The biodegradable polycation compositions of the present invention are of general use for gene transfer and bioactive agent delivery with respect both to cell type and size of nucleic acid or bioactive agent because the transfection is driven by ionic interactions. Any selected cell into which transfection of a nucleic acid or delivery of a bioactive agent (via transfection or other means) would be useful can be targeted by this method, by administering the composition in a suitable manner to bring the complosition into contact with the selected cell, as is known in the art. Cells can be within a tissue or organ, for example, supplied by a blood vessel into which the composition is administered. The composition of the present invention can be formulated into a slab, pellet, microsphere and nanosphere made of a biodegradable component such as a biodegradable polymer or fat to allow targeting and/or controlling long term release of the gene complex to the blood system or to a specific site as known in the literature for common bioactive molecules. Alternatively, for example, the composition can be directly injected into the target tissue or organ. As a further example, the lungs can be targeted by inhalation or intratracheal injection of the complex or particles containing the complex. The invention has application to all eukaryotic cells; it can be used particularly for mammalian cells and subjects, such as humans, cows, horses, sheep, pigs, rats and mice. Some examples of cells that can be targeted by the composition of the present invention include fibroblasts, epithelial cells, endothelial cells, blood cells and tumor cells.
Due to the fact that the polyol backbone according to one of the embodiments of the invention is both biodegradable and regularly imported into living cells as part of normal biosynthetic processes, it is nontoxic and nonimmunogenic, which offers a distinct advantage over viral vectors when used as transfection agents. Similarly because polyols do not generally contain natural binding sites for serum, the polyol backbone is not negatively impacted by circulating serum proteins such as herparin and albumin. Complexes formed with the polymers thus reach targeted cells intact without significant serum inhibition, in contrast to polycationic lipids which are substantially impacted by natural systemic serums.
The amount of DNA that is carried in solution can also influence the degree of transfection of the composition. The concentration of DNA in solution is often limited by its tendency to precipitate at higher concentrations. In some applications, the DNA concentration in solution is limited to about 1.0 g/l. Increased amounts of DNA-polymer in solution which does not precipitate, may be achieved if proper methods of preparation and optimal polymer to DNA ratio and polymer structure are used. In such preparations it may be possible to obtain solutions carrying 20 grams of DNA per litter of solution.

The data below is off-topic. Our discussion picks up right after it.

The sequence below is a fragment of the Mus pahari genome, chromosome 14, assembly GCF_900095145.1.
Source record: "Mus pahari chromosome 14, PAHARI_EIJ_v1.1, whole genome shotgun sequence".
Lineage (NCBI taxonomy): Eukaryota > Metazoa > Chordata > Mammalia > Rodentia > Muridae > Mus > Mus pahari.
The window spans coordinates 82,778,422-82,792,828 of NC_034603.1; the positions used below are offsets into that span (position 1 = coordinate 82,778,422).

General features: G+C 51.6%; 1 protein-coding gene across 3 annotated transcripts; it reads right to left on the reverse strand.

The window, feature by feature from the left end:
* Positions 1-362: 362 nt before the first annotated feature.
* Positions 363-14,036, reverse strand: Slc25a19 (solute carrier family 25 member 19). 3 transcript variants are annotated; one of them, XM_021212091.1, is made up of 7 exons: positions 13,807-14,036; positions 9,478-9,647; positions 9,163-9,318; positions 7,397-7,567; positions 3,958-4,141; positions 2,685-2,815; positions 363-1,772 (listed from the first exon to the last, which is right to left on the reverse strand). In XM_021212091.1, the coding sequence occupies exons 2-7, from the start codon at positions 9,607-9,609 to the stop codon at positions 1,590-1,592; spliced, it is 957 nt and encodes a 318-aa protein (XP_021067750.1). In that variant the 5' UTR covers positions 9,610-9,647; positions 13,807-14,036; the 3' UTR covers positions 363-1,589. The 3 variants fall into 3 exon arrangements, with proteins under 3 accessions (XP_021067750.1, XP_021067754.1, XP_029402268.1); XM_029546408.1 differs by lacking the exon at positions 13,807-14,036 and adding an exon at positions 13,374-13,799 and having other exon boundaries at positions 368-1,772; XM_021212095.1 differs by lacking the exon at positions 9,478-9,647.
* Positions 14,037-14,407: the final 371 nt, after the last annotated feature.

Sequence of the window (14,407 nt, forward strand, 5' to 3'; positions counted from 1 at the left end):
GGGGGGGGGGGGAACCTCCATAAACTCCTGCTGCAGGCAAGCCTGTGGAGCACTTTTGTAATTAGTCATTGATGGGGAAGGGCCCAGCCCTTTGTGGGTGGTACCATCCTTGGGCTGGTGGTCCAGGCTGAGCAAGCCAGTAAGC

Suitable delivery and transfection conditions are when the cell and composition temperature is between about 18° C. and about 42° C., with a preferred temperature being between about 22° C. and about 37° C. For administration to a cell in a subject, the complex, once in the subject, will of course adjust to the subject's body temperature. For ex vivo administration, the complex can be administered by any standard method that would maintain viability of the cells, such as by adding the complex to a culture medium (appropriate for the target cells) and adding this medium directly to the cells. The medium used in this method should be aqueous and non-toxic so as not to render the cells non-viable. In addition, the medium can contain nutrients for maintaining viability of cells, if desired.
The composition can be administered in vivo by parenteral administration, e.g., by intravenous injection including regional perfusion through a blood vessel supplying the tissue(s) or organ(s) having the target cell(s). Injectables can be prepared in conventional forms, such as liquid solutions, suspensions, or emulsions. A slow release or sustained release system can also be used, allowing the maintenance of a constant dosage level.
Other means of administration can include inhalation of an aerosol, subcutaneous, intraperitoneal or intramuscular injection, topical administration such as to skin wounds and lesions, direct transfection into, e.g., bone marrow cells prepared for transplantation and subsequent transplantation into the subject, and direct transfection into an organ that is subsequently transplanted into the subject. Further administration methods can include oral administration, particularly when the complex is encapsulated, or rectal administration, particularly when the complex is in suppository form.
A pharmaceutical composition according to the present invention can include the composition and a pharmaceutically acceptable carrier suitable for the selected mode of administration. A pharmaceutically acceptable carrier includes any material that will not cause any undesirable biological effects or interact in a deleterious manner with the biological host or with the components within the pharmaceutical composition. A pharmaceutical composition can further include other medicinal agents, pharmaceutical agents, adjuvant, diluents, stabilizers, etc., as long as they do not interfere with the action of the composition. Actual methods of preparing such dosage forms are known or will be apparent to those skilled in the art, (for example—Martin, E. W. Remington's Pharmaceutical Sciences, latest edition, Mack Publishing Co., Easton, Pa.)